MANY of us will, by this early stage of the New Year, have completed our festive activities. Gone will be the remains of the Christmas dinner, the celebratory bottles, cakes and mince pies. The nights are getting lighter as each day passes and so we think of warmer times and getting outside into the fresh air more frequently.
A return to work will already have beckoned some of us while others may still be enjoying an extended holiday but I will hazard a guess that many will be wondering what 2013 has in store for themselves and for others, here and overseas.
Almost without exception, it heralds a new beginning.
A new year is like a lot of other things that are new.
We are rather hesitant about using new things especially those that are strange to us and our family.
Who would dare to be first to cross a new bridge? Or who would allow a loved one to be the first person to be buried in a new graveyard? And how many of us do not want to be first to arrive at a social gathering?
When New Year beckons we love to celebrate its arrival with some of us resorting to the ancient ritual of First Footing. This is a means of ensuring good fortune and we make all kinds of future plans and resolutions which we hope will improve our lives or bring happiness and contentment. That does not always happen as we would have wished and we find it far from easy to keep those resolutions made only a few days earlier. Living up to our own expectations is never a simple matter.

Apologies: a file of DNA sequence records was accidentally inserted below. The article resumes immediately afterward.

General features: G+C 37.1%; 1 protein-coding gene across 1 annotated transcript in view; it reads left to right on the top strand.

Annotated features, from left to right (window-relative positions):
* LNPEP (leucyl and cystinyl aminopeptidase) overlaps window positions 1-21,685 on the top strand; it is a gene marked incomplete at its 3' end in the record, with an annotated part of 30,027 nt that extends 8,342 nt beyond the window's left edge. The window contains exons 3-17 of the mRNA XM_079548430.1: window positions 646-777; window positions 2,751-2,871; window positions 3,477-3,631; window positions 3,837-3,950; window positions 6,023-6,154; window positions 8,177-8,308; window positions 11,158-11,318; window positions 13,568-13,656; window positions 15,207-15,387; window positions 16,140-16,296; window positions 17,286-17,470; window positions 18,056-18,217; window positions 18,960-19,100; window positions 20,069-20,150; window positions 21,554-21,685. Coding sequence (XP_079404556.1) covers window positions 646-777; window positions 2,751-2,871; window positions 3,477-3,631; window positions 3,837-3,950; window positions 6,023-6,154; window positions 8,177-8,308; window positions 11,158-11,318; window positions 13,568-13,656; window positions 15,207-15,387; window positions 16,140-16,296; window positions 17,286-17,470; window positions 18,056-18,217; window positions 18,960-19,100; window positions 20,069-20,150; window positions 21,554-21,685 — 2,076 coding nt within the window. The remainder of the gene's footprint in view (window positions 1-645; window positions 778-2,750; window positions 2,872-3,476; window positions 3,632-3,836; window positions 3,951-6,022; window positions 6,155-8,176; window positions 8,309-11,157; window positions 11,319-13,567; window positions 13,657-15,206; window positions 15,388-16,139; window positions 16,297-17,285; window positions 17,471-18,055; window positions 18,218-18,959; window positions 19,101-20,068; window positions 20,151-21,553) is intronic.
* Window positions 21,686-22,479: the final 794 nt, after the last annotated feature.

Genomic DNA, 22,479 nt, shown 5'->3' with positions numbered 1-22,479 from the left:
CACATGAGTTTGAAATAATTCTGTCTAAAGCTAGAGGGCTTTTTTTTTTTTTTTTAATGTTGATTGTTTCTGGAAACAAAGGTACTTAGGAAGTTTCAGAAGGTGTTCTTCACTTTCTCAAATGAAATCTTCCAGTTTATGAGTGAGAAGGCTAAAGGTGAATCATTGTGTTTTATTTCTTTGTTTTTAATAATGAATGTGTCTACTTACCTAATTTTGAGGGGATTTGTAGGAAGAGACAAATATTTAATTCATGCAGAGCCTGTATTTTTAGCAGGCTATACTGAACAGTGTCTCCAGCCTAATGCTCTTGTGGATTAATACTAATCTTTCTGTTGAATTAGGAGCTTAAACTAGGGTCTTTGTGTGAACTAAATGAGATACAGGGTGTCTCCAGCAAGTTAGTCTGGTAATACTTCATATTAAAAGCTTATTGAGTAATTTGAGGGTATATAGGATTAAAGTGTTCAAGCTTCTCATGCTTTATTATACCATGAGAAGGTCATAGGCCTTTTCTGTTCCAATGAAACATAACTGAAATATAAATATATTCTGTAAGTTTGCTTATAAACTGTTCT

In considering the theme of newness, I thought I would examine some of those new things about which we are hesitant – such as new bridges. In days gone by, it was thought the Devil would claim the first living thing to cross a new bridge, especially one he had gifted to the community. Stories suggest the Devil would frequently offer to build a new bridge for a small community, but there was always a hidden price. He wanted someone’s life in return. To thwart the devil, people would send an animal across the bridge, a dog perhaps or even a pig or sheep, and so it would be claimed by The Evil One.
Whilst we might scoff at such beliefs, they do date into the proverbial mists of time and might have evolved from the dark days of old when it was thought necessary to bury some living creature within the foundations of a new building such as a house, castle, church or bridge. This incarceration was thought to bring security and strength to the building.
It may be, of course, that we don’t want to be first to cross a new bridge in case it collapses beneath our weight.
So far as the fear of being buried first in a new graveyard is concerned, this has been a feature of such places for centuries. It is very difficult to ascertain how, why and where it all started. Just as the belief that the first living thing to cross a new bridge would be taken by the Devil, so a similar theory affected churchyards.
People believed the soul of the first person to be buried in a new graveyard would be taken by the Devil.
In some cases, new churchyards remained empty until a passing tramp happened to die nearby and so his remains were interred in an attempt to appease Satan. In other cases, dogs or other animals were buried there first.